The Fourier Transform
This post is way overdue, so let’s get right to it.
Say we have some function, g(x); thus, this function maps x to some value g(x). You can think of the variable x to represent time. Now we want to be able to approximate g(x) to its sum of trigonometric oscillations i.e.; some sine waves of a certain frequency, ω. There will obviously be some frequencies that fit well, and some that won’t. Therefore we need some value ĝ(ω) that tells us just how much of a given oscillation with frequency ω is present in the approximation for g(x)
Now, let me illustrate this point further with a graph I made, taking into account the blue oscillation, which we’ll call g(x)
As you can see, it’s defined as g(x) = sin(x) + 0.13sin(3x).
The red oscillation and yellow oscillations can be considered approximations to g(x). Let’s take a look at the red one, which is just sin(x): it’s obviously the closest approximation of the two to the original function, and will therefore have a bigger impact on the results. It has a frequency, ω = 1, so let’s say that
ĝ(1) = 1
Now taking a look at the other, less impactful approximation of the yellow oscillation, 0.13sin(3x), we see that it has a frequency ω = 3. Thus,
ĝ(3) = 0.13
Since there are no other functions apparent in the graph (and thus, no more frequencies, ω, used to approximate g(x)) we can write for these sort of non-present frequencies,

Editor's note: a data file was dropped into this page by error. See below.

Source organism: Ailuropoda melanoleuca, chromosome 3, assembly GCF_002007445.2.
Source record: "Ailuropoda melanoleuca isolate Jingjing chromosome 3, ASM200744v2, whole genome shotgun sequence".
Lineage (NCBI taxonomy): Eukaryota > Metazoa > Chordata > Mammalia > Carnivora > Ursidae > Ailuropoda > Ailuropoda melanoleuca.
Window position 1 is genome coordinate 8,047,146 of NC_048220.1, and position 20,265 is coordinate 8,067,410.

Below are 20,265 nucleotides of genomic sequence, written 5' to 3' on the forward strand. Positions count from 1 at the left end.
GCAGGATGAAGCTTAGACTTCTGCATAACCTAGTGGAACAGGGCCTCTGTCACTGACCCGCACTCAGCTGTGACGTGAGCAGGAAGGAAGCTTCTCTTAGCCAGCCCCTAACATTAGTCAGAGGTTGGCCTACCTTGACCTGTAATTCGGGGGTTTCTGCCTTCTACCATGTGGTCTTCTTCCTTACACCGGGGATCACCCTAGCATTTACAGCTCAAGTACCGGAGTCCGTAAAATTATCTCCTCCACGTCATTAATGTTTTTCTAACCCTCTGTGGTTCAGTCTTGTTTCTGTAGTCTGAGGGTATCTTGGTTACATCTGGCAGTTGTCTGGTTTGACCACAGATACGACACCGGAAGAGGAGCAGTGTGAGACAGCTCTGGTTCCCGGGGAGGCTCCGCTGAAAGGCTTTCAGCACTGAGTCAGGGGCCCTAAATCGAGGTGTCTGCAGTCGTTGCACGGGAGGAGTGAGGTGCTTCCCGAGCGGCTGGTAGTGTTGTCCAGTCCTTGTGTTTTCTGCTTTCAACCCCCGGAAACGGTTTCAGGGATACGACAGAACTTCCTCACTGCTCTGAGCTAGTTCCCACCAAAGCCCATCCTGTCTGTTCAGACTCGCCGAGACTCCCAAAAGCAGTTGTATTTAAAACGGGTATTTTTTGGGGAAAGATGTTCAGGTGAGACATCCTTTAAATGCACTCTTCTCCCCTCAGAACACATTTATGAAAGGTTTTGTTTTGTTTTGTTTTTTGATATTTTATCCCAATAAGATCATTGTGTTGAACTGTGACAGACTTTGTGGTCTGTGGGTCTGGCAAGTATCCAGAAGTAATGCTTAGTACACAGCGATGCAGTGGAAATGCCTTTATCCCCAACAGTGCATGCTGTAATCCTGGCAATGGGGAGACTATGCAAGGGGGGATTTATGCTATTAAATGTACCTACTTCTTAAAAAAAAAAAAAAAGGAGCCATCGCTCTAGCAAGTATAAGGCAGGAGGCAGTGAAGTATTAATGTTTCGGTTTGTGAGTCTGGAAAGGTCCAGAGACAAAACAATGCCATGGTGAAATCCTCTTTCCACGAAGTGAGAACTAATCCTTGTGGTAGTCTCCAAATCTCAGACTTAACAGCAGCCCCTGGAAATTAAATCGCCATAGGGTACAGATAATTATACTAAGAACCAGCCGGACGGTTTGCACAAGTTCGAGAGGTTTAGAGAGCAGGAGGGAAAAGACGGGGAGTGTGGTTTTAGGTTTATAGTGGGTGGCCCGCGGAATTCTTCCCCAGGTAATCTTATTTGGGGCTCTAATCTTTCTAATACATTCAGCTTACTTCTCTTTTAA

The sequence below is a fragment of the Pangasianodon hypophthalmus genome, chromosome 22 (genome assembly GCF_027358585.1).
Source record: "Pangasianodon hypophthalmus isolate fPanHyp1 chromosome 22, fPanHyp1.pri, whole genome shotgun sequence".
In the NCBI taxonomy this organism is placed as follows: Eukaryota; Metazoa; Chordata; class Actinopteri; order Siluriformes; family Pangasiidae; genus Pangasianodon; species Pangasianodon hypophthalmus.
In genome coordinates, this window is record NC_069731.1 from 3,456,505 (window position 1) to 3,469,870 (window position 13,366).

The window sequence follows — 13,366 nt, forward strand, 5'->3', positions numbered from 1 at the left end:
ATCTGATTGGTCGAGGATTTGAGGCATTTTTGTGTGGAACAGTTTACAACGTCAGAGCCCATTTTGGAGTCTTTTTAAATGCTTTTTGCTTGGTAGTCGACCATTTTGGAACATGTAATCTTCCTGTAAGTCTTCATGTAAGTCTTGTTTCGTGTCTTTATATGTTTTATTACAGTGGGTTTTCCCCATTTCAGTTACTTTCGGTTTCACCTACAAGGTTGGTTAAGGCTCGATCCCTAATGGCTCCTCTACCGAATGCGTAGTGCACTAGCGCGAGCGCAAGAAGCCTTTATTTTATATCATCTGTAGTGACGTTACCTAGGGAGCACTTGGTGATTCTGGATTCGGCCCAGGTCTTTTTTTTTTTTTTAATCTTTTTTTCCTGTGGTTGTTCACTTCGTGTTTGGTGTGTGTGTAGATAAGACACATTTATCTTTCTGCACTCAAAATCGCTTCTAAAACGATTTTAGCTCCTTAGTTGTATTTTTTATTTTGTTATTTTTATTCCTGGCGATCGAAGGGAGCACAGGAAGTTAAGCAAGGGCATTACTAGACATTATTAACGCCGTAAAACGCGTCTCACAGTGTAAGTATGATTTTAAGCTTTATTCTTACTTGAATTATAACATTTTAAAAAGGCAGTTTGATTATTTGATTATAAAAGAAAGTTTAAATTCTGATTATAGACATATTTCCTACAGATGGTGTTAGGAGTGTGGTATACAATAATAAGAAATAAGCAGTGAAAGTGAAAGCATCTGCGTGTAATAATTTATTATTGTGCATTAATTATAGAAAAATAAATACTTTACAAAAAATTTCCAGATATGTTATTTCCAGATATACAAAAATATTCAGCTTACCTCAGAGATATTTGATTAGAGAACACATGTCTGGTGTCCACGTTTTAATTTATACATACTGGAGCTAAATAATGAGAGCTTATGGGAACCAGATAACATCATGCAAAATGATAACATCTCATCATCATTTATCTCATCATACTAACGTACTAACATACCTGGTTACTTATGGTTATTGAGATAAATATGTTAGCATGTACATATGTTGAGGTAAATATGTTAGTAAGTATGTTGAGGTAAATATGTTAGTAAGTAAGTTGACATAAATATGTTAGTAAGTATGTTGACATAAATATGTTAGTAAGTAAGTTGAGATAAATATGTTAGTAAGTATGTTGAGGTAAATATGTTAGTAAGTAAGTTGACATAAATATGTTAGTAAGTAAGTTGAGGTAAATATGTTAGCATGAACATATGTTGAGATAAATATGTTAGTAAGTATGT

ĝ(ω) = 0
If we knew all ĝ(ω) values for all possible frequencies, ω, we could PERFECTLY approximate g(x). This is what the continuous Fourier Transform does: it takes some function, g(x), and returns some other function, ĝ(ω) = Ƒ(g), where Ƒ(g) is the Fourier Transform of the function g(x). This describes how much of a given frequency is present in g(x); it’s just another way of representing the information of g(x), but in a different domain.
This is generally easier to solve than with the function g(x) because sometimes g(x) can be really really complicated — the Fourier Transform has a lot of interesting mathematical properties that make computation much simpler. It can change convolutions to multiplication, and it can turn unsolvable PDEs into ODEs (which we generally have techniques to solve) as well as turn ugly, computation-intensive ODEs into linear equations which are soooo much easier.
I might make a post later on a less applied way of describing the Fourier Transform, but I think relating it to applied mathematics is the easiest way to explain it.